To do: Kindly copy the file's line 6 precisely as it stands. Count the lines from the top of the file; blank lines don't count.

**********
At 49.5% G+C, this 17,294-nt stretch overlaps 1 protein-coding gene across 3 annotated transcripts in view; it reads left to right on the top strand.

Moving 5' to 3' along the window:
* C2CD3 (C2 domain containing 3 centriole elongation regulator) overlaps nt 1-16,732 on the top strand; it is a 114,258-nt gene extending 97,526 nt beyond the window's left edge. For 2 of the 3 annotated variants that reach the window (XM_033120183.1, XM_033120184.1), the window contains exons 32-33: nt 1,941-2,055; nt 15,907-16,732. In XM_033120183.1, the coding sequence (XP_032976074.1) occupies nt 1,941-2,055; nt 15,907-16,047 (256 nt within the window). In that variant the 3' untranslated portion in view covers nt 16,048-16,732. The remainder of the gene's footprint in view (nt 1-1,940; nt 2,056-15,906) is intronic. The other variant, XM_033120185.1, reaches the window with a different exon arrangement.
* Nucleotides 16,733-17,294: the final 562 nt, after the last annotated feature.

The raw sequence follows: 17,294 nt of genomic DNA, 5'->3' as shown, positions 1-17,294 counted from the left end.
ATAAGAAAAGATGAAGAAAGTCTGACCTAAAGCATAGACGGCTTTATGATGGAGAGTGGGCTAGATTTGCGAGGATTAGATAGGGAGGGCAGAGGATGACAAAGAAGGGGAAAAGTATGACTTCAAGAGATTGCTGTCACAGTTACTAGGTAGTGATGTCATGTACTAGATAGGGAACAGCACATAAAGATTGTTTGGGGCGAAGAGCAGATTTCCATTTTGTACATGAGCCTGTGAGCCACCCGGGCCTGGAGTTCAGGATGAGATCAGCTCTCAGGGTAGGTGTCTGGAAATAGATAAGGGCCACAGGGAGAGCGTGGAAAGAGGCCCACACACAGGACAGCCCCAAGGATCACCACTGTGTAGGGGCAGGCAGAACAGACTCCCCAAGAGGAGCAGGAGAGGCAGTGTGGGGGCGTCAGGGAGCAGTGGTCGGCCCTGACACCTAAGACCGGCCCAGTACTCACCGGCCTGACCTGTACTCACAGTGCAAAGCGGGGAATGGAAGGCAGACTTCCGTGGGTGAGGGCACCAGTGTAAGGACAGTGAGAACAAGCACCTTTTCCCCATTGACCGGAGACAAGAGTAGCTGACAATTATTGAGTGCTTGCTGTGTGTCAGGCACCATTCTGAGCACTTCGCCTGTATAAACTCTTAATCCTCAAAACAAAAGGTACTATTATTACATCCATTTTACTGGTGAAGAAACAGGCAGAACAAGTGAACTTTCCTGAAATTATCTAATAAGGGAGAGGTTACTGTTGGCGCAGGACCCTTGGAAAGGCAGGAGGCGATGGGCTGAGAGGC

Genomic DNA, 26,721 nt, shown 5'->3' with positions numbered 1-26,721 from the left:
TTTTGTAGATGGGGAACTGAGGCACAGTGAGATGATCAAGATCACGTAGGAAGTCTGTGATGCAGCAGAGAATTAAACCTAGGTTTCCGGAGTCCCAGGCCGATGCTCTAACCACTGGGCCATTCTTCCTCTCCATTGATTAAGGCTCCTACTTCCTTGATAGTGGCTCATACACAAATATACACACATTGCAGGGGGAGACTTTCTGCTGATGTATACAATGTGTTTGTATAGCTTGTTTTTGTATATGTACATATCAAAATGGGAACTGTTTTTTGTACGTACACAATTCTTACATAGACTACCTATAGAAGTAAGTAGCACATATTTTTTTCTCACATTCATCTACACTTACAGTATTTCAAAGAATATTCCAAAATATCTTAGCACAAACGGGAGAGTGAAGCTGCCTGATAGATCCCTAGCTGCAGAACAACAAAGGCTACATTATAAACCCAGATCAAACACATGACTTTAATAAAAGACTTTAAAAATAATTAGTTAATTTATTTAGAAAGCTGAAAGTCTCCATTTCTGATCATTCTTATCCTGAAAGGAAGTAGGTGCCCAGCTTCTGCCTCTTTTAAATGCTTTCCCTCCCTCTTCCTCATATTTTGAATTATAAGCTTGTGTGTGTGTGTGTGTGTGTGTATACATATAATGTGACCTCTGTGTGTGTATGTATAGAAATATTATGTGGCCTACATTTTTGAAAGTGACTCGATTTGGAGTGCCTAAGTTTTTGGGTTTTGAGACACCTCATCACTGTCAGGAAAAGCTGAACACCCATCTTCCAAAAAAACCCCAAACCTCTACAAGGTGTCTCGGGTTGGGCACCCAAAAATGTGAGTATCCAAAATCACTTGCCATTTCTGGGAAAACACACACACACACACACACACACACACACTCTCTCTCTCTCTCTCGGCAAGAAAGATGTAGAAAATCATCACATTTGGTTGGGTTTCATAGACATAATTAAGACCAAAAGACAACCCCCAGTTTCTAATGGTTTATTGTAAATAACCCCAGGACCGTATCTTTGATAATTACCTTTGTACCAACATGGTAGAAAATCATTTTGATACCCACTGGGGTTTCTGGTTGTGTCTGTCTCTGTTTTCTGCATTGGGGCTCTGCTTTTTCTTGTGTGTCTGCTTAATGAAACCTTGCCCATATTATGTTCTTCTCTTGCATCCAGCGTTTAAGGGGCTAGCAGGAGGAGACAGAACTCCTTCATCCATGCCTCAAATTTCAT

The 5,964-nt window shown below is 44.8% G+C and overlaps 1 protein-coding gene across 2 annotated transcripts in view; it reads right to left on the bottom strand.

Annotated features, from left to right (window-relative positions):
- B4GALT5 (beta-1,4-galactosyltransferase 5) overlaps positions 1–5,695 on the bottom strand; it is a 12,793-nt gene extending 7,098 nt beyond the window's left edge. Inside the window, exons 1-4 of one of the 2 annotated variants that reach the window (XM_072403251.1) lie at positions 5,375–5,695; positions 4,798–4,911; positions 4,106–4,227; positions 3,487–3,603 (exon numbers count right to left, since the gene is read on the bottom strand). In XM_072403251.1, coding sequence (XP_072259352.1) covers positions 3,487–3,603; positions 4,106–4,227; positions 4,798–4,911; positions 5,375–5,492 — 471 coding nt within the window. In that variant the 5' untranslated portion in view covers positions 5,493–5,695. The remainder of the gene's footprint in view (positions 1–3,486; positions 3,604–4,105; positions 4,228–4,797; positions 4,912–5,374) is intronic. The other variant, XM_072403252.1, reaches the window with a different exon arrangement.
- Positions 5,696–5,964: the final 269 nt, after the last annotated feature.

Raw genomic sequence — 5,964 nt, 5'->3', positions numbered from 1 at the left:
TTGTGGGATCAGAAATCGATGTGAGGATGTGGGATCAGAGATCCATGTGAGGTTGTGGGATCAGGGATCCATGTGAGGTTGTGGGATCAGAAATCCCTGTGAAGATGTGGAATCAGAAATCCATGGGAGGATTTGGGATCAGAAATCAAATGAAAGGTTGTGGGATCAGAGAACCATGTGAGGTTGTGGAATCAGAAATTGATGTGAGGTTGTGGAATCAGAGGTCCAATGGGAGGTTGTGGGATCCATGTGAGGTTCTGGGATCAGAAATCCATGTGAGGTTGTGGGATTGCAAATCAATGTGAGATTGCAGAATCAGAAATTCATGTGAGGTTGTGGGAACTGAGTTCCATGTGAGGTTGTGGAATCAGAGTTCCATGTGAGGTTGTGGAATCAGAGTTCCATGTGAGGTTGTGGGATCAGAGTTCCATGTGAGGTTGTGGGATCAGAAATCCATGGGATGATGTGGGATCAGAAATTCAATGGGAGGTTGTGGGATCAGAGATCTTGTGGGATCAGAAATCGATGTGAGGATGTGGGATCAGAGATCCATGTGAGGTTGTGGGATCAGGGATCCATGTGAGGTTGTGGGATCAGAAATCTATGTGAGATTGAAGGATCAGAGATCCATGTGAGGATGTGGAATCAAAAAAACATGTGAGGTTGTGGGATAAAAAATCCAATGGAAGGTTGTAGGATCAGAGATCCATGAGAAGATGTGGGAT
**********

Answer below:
ATAAGAAAAGATGAAGAAAGTCTGACCTAAAGCATAGACGGCTTTATGATGGAGAGTGGGCTAGATTTGCGAGGATTAGATAGGGAGGGCAGAGGATGACAAAGAAGGGGAAAAGTATGACTTCAAGAGATTGCTGTCACAGTTACTAGGTAGTGATGTCATGTACTAGATAGGGAACAGCACATAAAGATTGTTTGGGGCGAAGAGCAGATTTCCATTTTGTACATGAGCCTGTGAGCCACCCGGGCCTGGAGTTCAGGATGAGATCAGCTCTCAGGGTAGGTGTCTGGAAATAGATAAGGGCCACAGGGAGAGCGTGGAAAGAGGCCCACACACAGGACAGCCCCAAGGATCACCACTGTGTAGGGGCAGGCAGAACAGACTCCCCAAGAGGAGCAGGAGAGGCAGTGTGGGGGCGTCAGGGAGCAGTGGTCGGCCCTGACACCTAAGACCGGCCCAGTACTCACCGGCCTGACCTGTACTCACAGTGCAAAGCGGGGAATGGAAGGCAGACTTCCGTGGGTGAGGGCACCAGTGTAAGGACAGTGAGAACAAGCACCTTTTCCCCATTGACCGGAGACAAGAGTAGCTGACAATTATTGAGTGCTTGCTGTGTGTCAGGCACCATTCTGAGCACTTCGCCTGTATAAACTCTTAATCCTCAAAACAAAAGGTACTATTATTACATCCATTTTACTGGTGAAGAAACAGGCAGAACAAGTGAACTTTCCTGAAATTATCTAATAAGGGAGAGGTTACTGTTGGCGCAGGACCCTTGGAAAGGCAGGAGGCGATGGGCTGAGAGGC